Dwarfs may be the best thing about Wroclaw, but they are not the only attraction!
The city has a unique history, to say the least. Until World War II, Wroclaw was known as Breslau and was clearly German, having first been part of Bohemia, then the Prussian kingdom, then the German empire.
It was also a Nazi stronghold from early on. By 1933, citizens of Polish and Jewish extraction were being made unwelcome and had started to leave the city. The situation predictably deteriorated from there. Eventually, Breslau became one of the last Nazi holdouts, finally falling to the Russians after 170,000 civilians died in the tragic Siege of Breslau in May, 1945, just two days before the official end of the war in Europe.
After the war, the city lay in ruins, with an estimated 70 percent of the city’s buildings destroyed. As Poland was essentially picked up and moved 100 miles westward, Breslau, now Wroclaw, became the largest city in newly Polish Silesia. The remaining Germans were deported to Germany, and a new population of ethnic Poles, mostly from what is now Ukraine, arrived to resettle the area. Got all that?
(Note: it is a mystery to me as an American how all these totally white people managed to tell each other apart. What is an “ethnic Pole” anyway? All central/northern Europeans look pretty much alike to me. You would likely see more diversity in one DC-area strip mall than you would in all of Poland. Nevertheless, Europeans have been fighting over these “ethnic” differences for centuries. Go figure.)
The Polish Ukrainians (or Ukrainian Poles?) realized that they had been sold a bill of goods when they saw the condition of the city. To add insult to injury, tons and tons of building materials were trucked out of the rubble to help reconstruct Old Town in Warsaw. But, they set to work anyway, and within twenty years or so, a semblance of the former Old Town of Wroclaw had been created.
I say a “semblance” because it is not as accurate or complete as Old Town in Warsaw, and certainly can’t compare to all the original architecture in Krakow. Many of the buildings are your basic socialist concrete boxes with pretty facades tacked on. And the Soviets/Poles made a concerted effort to eliminate anything they considered to be “German” when they rebuilt, skipping the entire nineteenth century, for example. But it looks nice, and considering the ugly concrete buildings that dominate the rest of the city, it could certainly have been worse. The overall effect is very pleasant.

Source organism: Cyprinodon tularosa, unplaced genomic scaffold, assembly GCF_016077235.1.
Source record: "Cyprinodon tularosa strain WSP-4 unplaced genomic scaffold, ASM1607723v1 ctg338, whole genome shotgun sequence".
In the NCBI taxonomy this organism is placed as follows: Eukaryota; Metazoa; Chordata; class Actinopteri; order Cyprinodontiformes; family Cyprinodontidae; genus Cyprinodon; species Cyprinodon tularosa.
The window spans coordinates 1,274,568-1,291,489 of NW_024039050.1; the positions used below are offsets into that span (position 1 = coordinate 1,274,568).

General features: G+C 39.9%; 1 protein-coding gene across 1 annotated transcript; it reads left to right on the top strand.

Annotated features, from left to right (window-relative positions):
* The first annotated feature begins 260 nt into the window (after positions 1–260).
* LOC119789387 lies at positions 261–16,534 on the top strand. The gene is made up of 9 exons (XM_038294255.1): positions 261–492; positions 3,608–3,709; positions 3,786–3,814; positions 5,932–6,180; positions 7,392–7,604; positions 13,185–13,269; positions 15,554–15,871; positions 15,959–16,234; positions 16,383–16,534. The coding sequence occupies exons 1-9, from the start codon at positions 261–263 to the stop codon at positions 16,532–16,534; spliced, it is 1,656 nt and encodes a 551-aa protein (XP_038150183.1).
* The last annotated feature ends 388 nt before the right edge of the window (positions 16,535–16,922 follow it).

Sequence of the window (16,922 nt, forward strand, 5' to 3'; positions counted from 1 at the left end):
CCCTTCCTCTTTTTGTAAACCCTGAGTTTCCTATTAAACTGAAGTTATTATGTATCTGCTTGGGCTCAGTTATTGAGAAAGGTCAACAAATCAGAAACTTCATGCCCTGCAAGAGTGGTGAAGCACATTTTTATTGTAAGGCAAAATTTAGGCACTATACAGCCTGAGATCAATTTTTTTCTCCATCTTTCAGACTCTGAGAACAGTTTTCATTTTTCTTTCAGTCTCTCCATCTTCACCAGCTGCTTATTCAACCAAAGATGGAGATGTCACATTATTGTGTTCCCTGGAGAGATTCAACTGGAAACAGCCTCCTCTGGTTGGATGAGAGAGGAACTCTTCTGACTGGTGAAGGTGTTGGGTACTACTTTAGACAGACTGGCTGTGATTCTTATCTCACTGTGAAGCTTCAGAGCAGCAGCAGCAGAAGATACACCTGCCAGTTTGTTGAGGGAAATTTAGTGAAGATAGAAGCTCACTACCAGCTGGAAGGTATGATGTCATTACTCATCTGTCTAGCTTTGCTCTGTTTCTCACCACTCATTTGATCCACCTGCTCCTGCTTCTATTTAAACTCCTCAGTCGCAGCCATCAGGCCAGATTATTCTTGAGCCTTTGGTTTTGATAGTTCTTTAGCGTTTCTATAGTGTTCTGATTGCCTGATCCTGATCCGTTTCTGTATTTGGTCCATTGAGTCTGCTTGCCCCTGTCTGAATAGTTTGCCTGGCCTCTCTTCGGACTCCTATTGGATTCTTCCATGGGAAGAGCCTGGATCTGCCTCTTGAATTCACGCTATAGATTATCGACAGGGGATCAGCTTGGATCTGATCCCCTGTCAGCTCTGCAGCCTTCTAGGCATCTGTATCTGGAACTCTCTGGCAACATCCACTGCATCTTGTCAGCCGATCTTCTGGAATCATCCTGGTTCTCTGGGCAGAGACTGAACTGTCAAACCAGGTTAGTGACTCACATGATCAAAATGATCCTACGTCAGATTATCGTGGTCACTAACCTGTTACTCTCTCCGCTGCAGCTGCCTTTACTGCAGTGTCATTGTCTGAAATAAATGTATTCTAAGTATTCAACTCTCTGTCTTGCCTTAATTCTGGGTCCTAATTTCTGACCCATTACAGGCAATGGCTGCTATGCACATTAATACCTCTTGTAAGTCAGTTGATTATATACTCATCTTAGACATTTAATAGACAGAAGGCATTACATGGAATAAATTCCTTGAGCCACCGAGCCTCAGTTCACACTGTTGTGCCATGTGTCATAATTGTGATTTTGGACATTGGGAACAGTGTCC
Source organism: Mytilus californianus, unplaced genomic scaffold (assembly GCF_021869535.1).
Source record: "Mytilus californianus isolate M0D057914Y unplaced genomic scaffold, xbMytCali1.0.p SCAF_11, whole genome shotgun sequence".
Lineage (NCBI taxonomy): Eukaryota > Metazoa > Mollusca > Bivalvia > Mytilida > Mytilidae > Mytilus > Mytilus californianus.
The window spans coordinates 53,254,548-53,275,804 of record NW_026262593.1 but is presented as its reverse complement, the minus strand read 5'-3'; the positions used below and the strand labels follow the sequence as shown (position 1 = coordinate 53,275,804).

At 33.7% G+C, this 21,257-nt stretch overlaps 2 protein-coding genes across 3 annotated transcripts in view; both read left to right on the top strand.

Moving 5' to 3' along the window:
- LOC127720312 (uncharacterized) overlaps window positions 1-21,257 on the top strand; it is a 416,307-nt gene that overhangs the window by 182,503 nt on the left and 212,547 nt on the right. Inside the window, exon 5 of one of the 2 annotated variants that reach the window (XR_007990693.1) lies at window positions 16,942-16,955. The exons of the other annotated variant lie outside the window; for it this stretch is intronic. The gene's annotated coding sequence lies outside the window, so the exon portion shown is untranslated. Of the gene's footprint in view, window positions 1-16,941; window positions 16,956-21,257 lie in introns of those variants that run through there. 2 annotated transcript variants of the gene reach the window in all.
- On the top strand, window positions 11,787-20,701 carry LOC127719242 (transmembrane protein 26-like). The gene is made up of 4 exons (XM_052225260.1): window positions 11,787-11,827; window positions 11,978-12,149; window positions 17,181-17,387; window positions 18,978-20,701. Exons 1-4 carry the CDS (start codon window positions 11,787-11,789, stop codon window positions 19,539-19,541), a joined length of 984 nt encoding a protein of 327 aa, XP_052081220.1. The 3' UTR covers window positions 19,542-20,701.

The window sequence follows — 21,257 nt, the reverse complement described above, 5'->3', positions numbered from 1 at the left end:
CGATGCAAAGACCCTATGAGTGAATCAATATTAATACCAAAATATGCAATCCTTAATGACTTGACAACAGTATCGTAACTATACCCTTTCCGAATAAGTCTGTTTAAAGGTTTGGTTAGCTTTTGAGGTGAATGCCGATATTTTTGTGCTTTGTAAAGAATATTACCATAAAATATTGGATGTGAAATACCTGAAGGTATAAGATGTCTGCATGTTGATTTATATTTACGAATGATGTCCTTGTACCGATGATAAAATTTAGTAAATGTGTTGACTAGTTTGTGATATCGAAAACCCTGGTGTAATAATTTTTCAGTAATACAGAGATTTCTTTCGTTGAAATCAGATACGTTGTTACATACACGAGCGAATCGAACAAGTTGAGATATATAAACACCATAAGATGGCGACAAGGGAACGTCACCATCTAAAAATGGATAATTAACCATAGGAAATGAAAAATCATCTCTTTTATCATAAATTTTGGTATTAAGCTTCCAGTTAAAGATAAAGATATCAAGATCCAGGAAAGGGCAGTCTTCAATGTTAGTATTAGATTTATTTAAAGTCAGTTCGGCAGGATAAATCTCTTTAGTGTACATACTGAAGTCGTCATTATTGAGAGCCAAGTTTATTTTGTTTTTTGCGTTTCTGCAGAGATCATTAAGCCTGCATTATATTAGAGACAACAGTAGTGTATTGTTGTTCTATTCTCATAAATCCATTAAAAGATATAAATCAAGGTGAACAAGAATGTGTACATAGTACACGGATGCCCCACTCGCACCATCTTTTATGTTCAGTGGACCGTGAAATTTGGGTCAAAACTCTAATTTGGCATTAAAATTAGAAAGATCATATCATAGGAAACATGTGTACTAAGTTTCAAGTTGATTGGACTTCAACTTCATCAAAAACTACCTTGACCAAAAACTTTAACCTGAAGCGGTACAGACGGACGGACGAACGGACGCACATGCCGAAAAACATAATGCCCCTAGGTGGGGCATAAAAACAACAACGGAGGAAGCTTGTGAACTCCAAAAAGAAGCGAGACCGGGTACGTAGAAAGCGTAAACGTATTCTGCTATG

Wroclaw is now a thriving city, and ironically, a favorite destination of German tourists. So, the German that the Poles and Soviets once worked so hard to eradicate from the city has now sneaked back in! While in Warsaw, most tourist information is presented in Polish and English, in Wroclaw, it is in Polish, English, and German.
The many enormous reconstructed churches are relatively bare as compared to other churches of the period. But in this case, it’s a good thing. Before the 1945 siege, the German inhabitants of Breslau stripped the churches of all their treasures and hid them in various crypts and cellars all over town.
I was so glad that we visited the National Museum in Wroclaw and saw dozens of beautiful items that had been saved from the destruction, along with a lot of charred bits and pieces of exterior statuary that gave an idea of how wealthy and beautiful the city once was. I highly recommend this jewel of a museum!
We ate well in Wroclaw, oh yes indeed. Lunch on departure day took place in this piwnica located in the basement of the Ratusz. (Along with lots of Germans, who know a good bierkeller when they see one.)